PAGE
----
Today, Peter Matthew Bauer releases his brand new third album, Flowers (out now via Fortune Tellers), along with the focus track and thematic centerpiece, “Chiyoda, Arkansas, Manila”.The final single is described as an abstract portrait of anti-cult researchers Bauer met online, drawing on one in particular’s experience and reactions in the abstract. Set against a wall of arp synthesizers, electric guitars, and Matt Barrick smashing the drums, the song ends with a sound that’s something like a good U2 song being drowned underwater.
“The entire process of making the record, I was chasing this strange archetypal force. It’s the electricity at the edge of things, something wild and writhing, like a cosmic snake. I think you can tell its story right now through the rise of conspiracism in American culture and around the world,” says Bauer about the single.
“There is an anti-cult researcher. I guess that’s what you’d call her. She is an expert on Aum Shinrikyo. I don’t know her personally but this song is inspired by her. It’s a sort of warning. I know that her writing kept leading me back to the origins of things. It made me go back into my own self and story so that I could relate. There’s something hidden, a rosetta stone just out of reach in her Japanese mountain cults, something in my childhood, all these kids driven insane out in the suburbs outside Washington DC. Something about the Ashram where I grew up in upstate New York – whatever bad things went on behind closed doors there. And whatever you first feel when you’re 13 or so, out there at the edges of a city or crossing a railroad bridge with your friends. It’s all of that,” he continues.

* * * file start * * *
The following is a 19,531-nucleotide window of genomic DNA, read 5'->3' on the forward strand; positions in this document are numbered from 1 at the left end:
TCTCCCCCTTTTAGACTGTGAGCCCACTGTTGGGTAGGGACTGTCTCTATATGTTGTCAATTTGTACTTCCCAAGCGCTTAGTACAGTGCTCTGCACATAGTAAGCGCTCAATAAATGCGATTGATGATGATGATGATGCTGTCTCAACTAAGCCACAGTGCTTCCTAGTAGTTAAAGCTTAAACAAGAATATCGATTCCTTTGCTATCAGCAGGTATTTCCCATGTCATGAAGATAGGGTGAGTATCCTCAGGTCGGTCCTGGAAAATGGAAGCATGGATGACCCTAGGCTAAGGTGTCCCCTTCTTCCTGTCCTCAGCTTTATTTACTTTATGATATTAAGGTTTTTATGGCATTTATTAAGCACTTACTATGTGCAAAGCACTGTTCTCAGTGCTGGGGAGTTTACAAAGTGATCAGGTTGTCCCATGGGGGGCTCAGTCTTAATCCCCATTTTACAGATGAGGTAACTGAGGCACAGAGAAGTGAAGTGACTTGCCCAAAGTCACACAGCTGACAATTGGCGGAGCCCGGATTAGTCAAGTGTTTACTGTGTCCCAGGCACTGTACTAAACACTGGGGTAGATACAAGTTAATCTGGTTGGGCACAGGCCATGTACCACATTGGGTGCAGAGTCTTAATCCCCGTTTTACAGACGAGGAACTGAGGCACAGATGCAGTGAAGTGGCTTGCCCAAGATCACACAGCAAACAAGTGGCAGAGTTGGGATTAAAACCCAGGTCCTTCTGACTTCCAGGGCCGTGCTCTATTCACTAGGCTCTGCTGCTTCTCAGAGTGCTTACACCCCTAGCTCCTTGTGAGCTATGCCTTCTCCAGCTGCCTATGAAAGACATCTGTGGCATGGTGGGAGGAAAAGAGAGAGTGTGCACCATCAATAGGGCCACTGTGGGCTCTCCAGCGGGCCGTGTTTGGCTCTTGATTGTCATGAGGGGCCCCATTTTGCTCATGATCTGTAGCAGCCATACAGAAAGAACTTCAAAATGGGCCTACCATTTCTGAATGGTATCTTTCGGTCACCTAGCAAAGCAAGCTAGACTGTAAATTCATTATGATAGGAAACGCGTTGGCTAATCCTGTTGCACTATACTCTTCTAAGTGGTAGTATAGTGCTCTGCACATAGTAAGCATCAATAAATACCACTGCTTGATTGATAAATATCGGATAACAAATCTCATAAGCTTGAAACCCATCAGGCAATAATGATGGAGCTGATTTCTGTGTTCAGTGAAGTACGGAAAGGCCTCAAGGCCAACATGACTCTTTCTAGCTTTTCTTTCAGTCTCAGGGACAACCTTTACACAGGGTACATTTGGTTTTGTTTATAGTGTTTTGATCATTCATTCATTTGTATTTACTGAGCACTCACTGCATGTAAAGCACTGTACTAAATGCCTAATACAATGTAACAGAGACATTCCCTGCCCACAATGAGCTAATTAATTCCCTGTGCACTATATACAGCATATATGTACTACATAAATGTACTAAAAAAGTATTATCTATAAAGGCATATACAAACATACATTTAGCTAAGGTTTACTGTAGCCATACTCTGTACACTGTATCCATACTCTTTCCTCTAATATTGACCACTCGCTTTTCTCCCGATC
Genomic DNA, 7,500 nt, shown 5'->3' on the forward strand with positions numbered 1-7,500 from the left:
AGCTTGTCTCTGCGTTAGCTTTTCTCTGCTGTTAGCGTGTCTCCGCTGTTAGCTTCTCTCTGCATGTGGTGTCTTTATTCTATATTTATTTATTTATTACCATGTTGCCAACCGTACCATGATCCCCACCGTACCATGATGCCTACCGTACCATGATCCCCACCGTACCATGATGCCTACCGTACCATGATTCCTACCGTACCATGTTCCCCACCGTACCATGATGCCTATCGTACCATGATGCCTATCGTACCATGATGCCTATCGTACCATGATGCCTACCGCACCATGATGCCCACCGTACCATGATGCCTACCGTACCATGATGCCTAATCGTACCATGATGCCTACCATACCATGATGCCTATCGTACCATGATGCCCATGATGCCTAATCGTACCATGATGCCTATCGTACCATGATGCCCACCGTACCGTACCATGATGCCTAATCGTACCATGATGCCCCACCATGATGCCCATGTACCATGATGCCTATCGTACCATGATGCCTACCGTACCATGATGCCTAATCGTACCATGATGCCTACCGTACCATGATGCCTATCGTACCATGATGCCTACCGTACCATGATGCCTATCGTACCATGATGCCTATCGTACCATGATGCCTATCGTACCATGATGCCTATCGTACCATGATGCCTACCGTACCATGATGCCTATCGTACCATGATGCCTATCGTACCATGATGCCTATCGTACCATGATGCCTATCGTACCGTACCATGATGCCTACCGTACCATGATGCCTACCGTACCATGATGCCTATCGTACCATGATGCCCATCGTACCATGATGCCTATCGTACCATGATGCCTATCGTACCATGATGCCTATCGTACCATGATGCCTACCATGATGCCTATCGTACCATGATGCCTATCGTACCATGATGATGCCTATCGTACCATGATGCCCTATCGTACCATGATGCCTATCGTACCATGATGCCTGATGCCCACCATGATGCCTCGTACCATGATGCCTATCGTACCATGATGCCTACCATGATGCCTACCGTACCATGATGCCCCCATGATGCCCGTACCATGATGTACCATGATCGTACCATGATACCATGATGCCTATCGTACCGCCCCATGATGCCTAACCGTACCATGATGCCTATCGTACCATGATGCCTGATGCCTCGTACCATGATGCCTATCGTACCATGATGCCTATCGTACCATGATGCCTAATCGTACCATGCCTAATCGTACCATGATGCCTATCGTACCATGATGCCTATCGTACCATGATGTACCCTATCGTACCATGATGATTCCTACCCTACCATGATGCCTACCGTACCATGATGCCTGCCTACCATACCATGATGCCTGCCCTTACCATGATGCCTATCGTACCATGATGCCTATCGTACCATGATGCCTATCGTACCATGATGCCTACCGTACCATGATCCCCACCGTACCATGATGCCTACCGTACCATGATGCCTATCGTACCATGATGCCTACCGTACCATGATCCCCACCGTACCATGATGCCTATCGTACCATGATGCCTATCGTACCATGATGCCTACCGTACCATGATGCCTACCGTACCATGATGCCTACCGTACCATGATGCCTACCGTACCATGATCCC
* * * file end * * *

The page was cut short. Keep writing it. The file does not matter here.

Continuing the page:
“And then there was a single day. I set the basic demo of this song up as a repeating loop, 45 minutes or so in length, that I repeated again and again into the night. I’d set up a chain of effects that would remain a constant throughout the process of making this record. It was a messy grab bag of delays and distortions and reverbs that I then sang through each line twice in unison. This sound then disguised whatever I disliked, questioned or over-thought about myself and what I was trying to say so that I could write freely and without analysis. And that is what you hear on tape here.”